Once your kids get older, meditation is a great habit for them to practice. The ways in which it makes adults calmer and happier works for children too, and picking up such a healthy and beneficial practise early can stand them in good stead throughout their lives.

Words by Holly Ashby

This entry was posted in blog.

Meditation in the Workplace: The Companies Embracing Corporate Wellbeing

Which companies have embraced meditation?


For a long time, the tough and competitive world of business wasn’t a place you’d expect meditation to flourish. In an environment where results are key and time is of the essence, the idea of sitting down in the apparently unproductive activity of meditation (although, in reality, it is of course anything but!) could appear to be an alien one. However, as executives, CEOs and media moguls increasingly discuss the virtues of a meditation practice, scepticism is dissipating, and meditation is becoming a growing part of people’s working lives.

Many business leaders are now offering their employees the opportunity to practice Transcendental meditation (otherwise known as Beeja meditation) in the workplace, while others have wholeheartedly embraced mindfulness meditation in an effort to make their companies happier and healthier places to be.

Why are businesses interested in meditation?

There are various reasons for this phenomenon. Perhaps most importantly for the corporate world, there has been increasing scientific evidence for the benefits of meditation, as well as measurable improvements in absenteeism, staff turnover and performance for companies implementing corporate wellbeing programs.

Favourable numbers and proven facts are always going to have more of an impact in the minds of business people than anecdotal evidence, so the fact that the benefits of meditation are becoming ever more quantifiable is perhaps a major factor in its integration into the corporate world.

However, it isn’t only the bottom line which is influencing the wellbeing-based decisions of those within business. There has been increasing awareness both of mental health issues, and of employers corporate responsibility towards the society they operate in. With one in four people now experiencing mental health issues within their lifetime, this is something both business leaders and the people working for them are ever more conscious of.

Which companies have embraced meditation?

Google’s Chade-Meng Tan (who is one of the company’s earliest engineers) runs meditation classes to improve the health and happiness of Google’s employees. He is an avid meditator and claims it facilitates in him inner peace and happiness. His goal is to see every workplace in the world become ‘a drinking fountain for happiness and enlightenment’. Google also launched gPause, an internal online community where employees can share information on meditation books, resources and retreats.

Apple provide meditation rooms and classes for employees. The late Steve Jobs was a massive advocate for meditation and famously allowed workers half an hour each day to meditate as a result of its positive effects on his productivity and well-being.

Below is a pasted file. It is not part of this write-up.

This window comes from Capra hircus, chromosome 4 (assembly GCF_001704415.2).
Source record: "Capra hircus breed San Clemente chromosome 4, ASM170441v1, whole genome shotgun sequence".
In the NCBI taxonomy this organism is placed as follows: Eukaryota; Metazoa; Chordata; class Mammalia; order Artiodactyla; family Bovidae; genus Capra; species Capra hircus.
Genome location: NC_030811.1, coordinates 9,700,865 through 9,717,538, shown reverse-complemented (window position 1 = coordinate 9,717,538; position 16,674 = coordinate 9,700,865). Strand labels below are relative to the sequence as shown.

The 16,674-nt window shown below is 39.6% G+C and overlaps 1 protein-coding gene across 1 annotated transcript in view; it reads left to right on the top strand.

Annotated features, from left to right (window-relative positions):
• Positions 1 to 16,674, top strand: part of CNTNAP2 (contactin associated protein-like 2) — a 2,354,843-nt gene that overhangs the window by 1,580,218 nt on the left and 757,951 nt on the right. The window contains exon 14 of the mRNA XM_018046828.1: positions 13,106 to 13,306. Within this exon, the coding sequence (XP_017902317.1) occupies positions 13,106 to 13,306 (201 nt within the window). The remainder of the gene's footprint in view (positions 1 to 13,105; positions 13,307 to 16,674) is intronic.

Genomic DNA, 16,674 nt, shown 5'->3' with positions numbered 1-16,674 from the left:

Ken Powell, former CEO at General Mills, a US-based food company behind products including Cheerios, introduced internal meditation classes for all of its employees. In every building a meditation room can be found.

Yahoo offer employees free meditation classes for in their meditation rooms, in order to improve general well-being of staff and to reduce stress in the workplace. Yahoo were one of the early adopters of meditation for staff.

Procter and Gamble was also an early adopter of meditation, offering workers mediation spaces and a meditation instruction programme. This was thanks to former CEO, Alan Lafley, who stated you have to ‘out-meditation’ a problem.

Twitter co-founder Evan Williams created Medium and dedicated a room in the middle of the office to meditation and yoga. He brought in Will Kabat-Zinn to run several meditation classes each week.

Bridgewater Associates an investment firm run by founder Ray Dalio introduced a four month course in TM for employees who had been at the organisation for six months or longer.  It was more popular than anticipated with many employees meditating twice a day at work. Dalio often attributes much of the success of the company to transcendental meditation.

Nike run meditation courses and workshops for employees, and in particular the innovation team who focus on leading the brand in new directions. These courses are one of the major benefits of working for the global brand. The company also offers relaxation rooms where employees are able to meditate and classes are run to improve the health of its staff.

Medtronic (a medical device company based in the US) also created a room dedicated to meditation. This was a vision of founder Earl Brakken and became a symbol of the company’s dedication to creativity.

TV Production company HBO run weekly meditation and yoga classes for employees to ensure they stay healthy both mentally and physically.

If the above wasn’t striking enough, The BBC, Channel 4, Sony, HSBC, Spotify, IBM, Uber, Toyota, Goldman Sachs and Universal have also embraced meditation within the workplace in an attempt to ensure workers are happy, healthy and well-balanced.

With so many companies embracing meditation, it may be that in the future a huge number of people are introduced to this amazing practice through their workplace – something which can only be a good thing both for the business world and beyond.

Words by Holly Ashby

This entry was posted in blog.